A guilty vote by McConnell would have enraged many of the 74 million voters who backed Trump in November, a record for a GOP presidential candidate. That could expose Republican senators seeking reelection in 2022 to primaries from conservatives seeking revenge, potentially giving the GOP less appealing general election candidates as they try winning Senate control.
McConnell’s decision will no doubt color his legacy. He turns 79 next Saturday and doesn’t face reelection for almost six years. Even critics say McConnell likes to play the long game.
“For McConnell, it’s always strategy, it’s always about how he can live to fight another day,” said Colmon Elridge, chair of the Kentucky Democratic Party.
McConnell maneuvered through Trump’s four years in office like a captain steering a ship through a rocky strait on stormy seas. Battered at times by vindictive presidential tweets, McConnell made a habit of saying nothing about many of Trump’s outrageous comments. He ended up guiding the Senate to victories such as the 2017 tax cuts and the confirmations of three Supreme Court justices and more than 200 other federal judges.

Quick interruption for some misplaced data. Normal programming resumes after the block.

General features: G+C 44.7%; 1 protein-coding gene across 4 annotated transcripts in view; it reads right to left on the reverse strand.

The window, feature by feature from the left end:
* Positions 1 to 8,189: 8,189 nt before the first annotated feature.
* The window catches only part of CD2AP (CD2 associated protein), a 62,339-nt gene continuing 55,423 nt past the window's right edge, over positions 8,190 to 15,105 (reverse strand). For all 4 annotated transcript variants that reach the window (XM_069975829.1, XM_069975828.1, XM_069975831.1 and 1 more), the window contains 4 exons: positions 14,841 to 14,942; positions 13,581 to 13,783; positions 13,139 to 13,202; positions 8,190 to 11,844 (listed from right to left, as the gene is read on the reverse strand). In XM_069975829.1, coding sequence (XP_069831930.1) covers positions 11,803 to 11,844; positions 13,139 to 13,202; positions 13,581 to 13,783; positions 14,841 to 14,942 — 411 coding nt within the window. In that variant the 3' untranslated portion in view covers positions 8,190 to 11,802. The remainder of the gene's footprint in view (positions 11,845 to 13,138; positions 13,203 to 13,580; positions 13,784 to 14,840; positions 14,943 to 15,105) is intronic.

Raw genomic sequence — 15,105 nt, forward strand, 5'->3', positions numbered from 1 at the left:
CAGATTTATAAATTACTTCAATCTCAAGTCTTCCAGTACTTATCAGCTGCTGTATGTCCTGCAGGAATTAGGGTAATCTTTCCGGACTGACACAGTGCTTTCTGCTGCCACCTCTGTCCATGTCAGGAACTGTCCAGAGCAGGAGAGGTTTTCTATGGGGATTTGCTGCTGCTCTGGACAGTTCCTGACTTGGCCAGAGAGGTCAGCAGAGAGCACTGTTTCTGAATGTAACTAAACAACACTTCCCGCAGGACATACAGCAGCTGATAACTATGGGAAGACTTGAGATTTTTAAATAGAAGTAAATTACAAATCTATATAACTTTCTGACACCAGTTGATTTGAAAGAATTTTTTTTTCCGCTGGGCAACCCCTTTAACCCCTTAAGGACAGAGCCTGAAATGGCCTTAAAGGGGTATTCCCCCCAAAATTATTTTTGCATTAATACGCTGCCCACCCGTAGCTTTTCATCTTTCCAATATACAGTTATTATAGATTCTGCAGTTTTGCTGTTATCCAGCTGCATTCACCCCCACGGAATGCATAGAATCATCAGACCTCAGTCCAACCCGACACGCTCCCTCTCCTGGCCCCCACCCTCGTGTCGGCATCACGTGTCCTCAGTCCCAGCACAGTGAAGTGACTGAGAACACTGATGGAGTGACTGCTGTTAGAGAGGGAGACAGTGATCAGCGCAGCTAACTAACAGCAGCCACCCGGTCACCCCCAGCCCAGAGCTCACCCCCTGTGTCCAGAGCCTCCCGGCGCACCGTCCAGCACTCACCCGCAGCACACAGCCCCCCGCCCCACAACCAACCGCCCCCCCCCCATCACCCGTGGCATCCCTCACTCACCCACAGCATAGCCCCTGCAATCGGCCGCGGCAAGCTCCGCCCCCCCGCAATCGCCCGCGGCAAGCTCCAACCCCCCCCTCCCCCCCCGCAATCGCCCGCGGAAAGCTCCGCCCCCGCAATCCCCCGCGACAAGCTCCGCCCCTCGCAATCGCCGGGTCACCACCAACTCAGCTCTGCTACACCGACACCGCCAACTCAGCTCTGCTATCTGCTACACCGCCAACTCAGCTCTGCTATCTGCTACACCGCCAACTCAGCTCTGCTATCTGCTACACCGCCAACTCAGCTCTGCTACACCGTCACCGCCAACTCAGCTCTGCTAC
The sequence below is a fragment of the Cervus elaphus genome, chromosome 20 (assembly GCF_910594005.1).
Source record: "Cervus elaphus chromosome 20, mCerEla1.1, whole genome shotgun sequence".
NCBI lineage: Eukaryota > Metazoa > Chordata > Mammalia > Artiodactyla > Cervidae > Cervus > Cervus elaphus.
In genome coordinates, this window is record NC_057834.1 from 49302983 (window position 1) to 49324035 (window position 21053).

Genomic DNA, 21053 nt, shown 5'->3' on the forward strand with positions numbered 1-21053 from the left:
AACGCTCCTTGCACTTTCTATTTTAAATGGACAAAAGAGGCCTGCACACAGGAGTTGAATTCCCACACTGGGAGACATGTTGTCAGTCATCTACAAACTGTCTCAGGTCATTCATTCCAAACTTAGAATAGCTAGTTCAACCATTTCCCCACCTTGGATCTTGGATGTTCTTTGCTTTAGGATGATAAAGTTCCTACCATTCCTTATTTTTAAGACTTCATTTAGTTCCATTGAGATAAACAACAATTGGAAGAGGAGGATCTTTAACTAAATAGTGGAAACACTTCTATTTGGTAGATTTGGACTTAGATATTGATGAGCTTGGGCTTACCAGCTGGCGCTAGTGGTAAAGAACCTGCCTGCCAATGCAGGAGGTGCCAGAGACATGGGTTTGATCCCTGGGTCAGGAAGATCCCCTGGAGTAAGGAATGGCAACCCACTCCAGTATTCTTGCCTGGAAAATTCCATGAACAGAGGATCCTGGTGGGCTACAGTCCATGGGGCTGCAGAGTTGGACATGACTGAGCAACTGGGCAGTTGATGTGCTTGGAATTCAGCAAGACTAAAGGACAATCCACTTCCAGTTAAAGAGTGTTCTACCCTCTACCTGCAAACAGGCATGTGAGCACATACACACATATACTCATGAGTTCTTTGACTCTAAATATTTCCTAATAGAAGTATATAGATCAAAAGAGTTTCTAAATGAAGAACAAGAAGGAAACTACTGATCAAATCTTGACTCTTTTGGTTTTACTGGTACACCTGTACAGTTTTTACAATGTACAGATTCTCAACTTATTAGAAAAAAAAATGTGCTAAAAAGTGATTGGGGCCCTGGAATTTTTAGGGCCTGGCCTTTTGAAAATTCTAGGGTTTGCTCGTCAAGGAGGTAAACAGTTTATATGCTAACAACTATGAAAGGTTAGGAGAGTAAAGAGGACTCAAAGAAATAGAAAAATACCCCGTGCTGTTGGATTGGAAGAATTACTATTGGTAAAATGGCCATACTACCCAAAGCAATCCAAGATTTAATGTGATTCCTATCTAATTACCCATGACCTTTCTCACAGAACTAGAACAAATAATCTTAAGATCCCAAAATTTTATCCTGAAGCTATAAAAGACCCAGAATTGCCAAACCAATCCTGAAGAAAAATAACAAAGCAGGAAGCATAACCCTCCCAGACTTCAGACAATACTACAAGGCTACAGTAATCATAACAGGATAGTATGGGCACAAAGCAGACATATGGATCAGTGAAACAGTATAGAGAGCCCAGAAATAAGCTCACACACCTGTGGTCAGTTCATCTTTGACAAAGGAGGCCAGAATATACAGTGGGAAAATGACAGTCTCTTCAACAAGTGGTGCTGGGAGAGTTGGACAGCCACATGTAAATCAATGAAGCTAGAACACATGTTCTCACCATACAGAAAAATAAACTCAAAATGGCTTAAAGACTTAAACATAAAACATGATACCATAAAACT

Their relationship plummeted after Trump’s denial of his Nov. 3 defeat and relentless efforts to reverse the voters’ verdict with his baseless claims that Democrats fraudulently stole the election.
It withered completely last month, after Republicans lost Senate control with two Georgia runoff defeats they blamed on Trump, and the savage attack on the Capitol by Trump supporters. The day of the riot, McConnell railed against “thugs, mobs, or threats” and described the attack as “this failed insurrection.”
A week later, the Democratic-controlled House impeached Trump for inciting insurrection. Six days after that, McConnell said, “The mob was fed lies” and he added, “They were provoked by the president and other powerful people.”
— MARY CLARE JALONICK, ALAN FRAM and LISA MASCARO